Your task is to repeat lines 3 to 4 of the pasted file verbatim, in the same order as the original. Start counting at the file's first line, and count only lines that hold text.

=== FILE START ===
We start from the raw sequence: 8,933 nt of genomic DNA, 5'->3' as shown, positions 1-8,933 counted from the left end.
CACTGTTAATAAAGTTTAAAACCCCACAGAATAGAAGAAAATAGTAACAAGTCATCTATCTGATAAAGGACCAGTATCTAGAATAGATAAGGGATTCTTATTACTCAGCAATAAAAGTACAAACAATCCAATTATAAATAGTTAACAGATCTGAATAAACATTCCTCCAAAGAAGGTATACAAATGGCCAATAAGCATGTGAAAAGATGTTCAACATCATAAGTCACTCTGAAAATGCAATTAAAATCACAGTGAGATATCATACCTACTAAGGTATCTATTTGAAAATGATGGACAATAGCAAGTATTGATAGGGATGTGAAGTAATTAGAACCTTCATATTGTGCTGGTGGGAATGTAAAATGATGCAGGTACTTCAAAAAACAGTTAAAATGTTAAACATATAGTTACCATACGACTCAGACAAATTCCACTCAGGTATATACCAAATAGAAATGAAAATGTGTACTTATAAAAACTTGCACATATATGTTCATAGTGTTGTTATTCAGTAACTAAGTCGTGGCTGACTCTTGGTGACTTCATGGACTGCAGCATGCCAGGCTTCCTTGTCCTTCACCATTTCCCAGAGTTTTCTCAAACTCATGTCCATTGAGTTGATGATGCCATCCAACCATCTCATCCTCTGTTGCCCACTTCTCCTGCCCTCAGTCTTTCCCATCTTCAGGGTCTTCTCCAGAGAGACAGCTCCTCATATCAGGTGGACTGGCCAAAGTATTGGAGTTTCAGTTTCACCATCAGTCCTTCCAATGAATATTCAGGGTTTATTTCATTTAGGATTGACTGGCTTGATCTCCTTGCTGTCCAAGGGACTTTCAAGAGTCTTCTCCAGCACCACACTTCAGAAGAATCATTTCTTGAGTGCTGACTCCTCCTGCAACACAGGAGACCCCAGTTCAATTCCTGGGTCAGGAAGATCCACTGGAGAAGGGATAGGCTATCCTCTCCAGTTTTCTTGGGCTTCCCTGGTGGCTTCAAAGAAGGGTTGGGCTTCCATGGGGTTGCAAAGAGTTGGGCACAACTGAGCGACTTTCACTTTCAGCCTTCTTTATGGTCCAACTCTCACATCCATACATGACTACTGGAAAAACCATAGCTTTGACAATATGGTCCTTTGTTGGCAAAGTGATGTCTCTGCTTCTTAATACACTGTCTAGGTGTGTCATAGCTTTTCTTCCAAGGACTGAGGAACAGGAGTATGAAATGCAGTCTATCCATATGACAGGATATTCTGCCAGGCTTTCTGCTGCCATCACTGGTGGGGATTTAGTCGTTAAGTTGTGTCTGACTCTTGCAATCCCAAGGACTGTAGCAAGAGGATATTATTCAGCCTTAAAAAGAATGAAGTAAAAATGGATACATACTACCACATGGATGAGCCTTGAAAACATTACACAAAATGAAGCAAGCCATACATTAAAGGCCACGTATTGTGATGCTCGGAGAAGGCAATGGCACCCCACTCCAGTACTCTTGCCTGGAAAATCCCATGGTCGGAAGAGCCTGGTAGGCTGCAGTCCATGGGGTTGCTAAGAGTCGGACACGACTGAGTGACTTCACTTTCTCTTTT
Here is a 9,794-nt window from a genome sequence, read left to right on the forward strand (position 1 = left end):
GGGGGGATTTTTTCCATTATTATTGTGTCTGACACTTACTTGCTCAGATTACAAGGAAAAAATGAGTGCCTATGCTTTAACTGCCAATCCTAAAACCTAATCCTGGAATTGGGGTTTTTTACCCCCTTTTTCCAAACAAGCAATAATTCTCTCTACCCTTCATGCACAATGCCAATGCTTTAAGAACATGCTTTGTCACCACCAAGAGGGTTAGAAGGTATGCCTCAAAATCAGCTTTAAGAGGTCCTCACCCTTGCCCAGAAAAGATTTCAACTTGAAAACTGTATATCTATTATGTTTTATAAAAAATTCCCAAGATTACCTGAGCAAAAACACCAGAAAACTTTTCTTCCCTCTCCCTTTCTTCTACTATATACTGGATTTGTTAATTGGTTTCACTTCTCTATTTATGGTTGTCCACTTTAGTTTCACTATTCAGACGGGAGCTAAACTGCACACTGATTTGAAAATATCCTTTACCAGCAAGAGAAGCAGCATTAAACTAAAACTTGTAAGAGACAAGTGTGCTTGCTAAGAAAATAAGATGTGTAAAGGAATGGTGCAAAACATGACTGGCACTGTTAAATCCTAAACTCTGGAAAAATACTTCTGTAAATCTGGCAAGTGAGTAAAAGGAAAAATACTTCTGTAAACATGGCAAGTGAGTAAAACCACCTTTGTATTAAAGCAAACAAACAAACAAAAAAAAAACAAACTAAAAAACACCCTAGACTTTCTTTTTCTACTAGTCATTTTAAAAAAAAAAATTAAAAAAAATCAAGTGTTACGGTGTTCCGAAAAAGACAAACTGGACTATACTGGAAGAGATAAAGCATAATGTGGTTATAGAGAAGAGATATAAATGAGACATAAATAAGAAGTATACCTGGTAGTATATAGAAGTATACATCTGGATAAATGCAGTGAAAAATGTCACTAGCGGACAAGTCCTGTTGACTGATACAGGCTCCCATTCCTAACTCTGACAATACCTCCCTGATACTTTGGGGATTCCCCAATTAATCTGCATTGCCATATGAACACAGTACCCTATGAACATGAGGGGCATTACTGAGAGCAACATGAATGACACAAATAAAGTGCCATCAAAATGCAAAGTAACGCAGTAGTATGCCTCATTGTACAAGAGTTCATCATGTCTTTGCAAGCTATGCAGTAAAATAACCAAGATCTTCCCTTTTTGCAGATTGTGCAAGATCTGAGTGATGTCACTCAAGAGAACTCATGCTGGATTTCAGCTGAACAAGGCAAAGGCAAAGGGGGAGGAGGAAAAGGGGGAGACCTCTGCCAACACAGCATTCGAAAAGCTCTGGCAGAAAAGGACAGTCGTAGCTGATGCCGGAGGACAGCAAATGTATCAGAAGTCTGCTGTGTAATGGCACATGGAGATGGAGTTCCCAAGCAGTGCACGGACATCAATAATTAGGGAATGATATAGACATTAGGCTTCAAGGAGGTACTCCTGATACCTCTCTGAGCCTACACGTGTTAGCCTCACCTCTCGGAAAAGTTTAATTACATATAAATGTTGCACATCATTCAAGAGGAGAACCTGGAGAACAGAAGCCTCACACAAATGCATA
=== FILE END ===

Here is a 9,794-nt window from a genome sequence, read left to right on the forward strand (position 1 = left end):
GGGGGGATTTTTTCCATTATTATTGTGTCTGACACTTACTTGCTCAGATTACAAGGAAAAAATGAGTGCCTATGCTTTAACTGCCAATCCTAAAACCTAATCCTGGAATTGGGGTTTTTTACCCCCTTTTTCCAAACAAGCAATAATTCTCTCTACCCTTCATGCACAATGCCAATGCTTTAAGAACATGCTTTGTCACCACCAAGAGGGTTAGAAGGTATGCCTCAAAATCAGCTTTAAGAGGTCCTCACCCTTGCCCAGAAAAGATTTCAACTTGAAAACTGTATATCTATTATGTTTTATAAAAAATTCCCAAGATTACCTGAGCAAAAACACCAGAAAACTTTTCTTCCCTCTCCCTTTCTTCTACTATATACTGGATTTGTTAATTGGTTTCACTTCTCTATTTATGGTTGTCCACTTTAGTTTCACTATTCAGACGGGAGCTAAACTGCACACTGATTTGAAAATATCCTTTACCAGCAAGAGAAGCAGCATTAAACTAAAACTTGTAAGAGACAAGTGTGCTTGCTAAGAAAATAAGATGTGTAAAGGAATGGTGCAAAACATGACTGGCACTGTTAAATCCTAAACTCTGGAAAAATACTTCTGTAAATCTGGCAAGTGAGTAAAAGGAAAAATACTTCTGTAAACATGGCAAGTGAGTAAAACCACCTTTGTATTAAAGCAAACAAACAAACAAAAAAAAAACAAACTAAAAAACACCCTAGACTTTCTTTTTCTACTAGTCATTTTAAAAAAAAAAATTAAAAAAAATCAAGTGTTACGGTGTTCCGAAAAAGACAAACTGGACTATACTGGAAGAGATAAAGCATAATGTGGTTATAGAGAAGAGATATAAATGAGACATAAATAAGAAGTATACCTGGTAGTATATAGAAGTATACATCTGGATAAATGCAGTGAAAAATGTCACTAGCGGACAAGTCCTGTTGACTGATACAGGCTCCCATTCCTAACTCTGACAATACCTCCCTGATACTTTGGGGATTCCCCAATTAATCTGCATTGCCATATGAACACAGTACCCTATGAACATGAGGGGCATTACTGAGAGCAACATGAATGACACAAATAAAGTGCCATCAAAATGCAAAGTAACGCAGTAGTATGCCTCATTGTACAAGAGTTCATCATGTCTTTGCAAGCTATGCAGTAAAATAACCAAGATCTTCCCTTTTTGCAGATTGTGCAAGATCTGAGTGATGTCACTCAAGAGAACTCATGCTGGATTTCAGCTGAACAAGGCAAAGGCAAAGGGGGAGGAGGAAAAGGGGGAGACCTCTGCCAACACAGCATTCGAAAAGCTCTGGCAGAAAAGGACAGTCGTAGCTGATGCCGGAGGACAGCAAATGTATCAGAAGTCTGCTGTGTAATGGCACATGGAGATGGAGTTCCCAAGCAGTGCACGGACATCAATAATTAGGGAATGATATAGACATTAGGCTTCAAGGAGGTACTCCTGATACCTCTCTGAGCCTACACGTGTTAGCCTCACCTCTCGGAAAAGTTTAATTACATATAAATGTTGCACATCATTCAAGAGGAGAACCTGGAGAACAGAAGCCTCACACAAATGCATA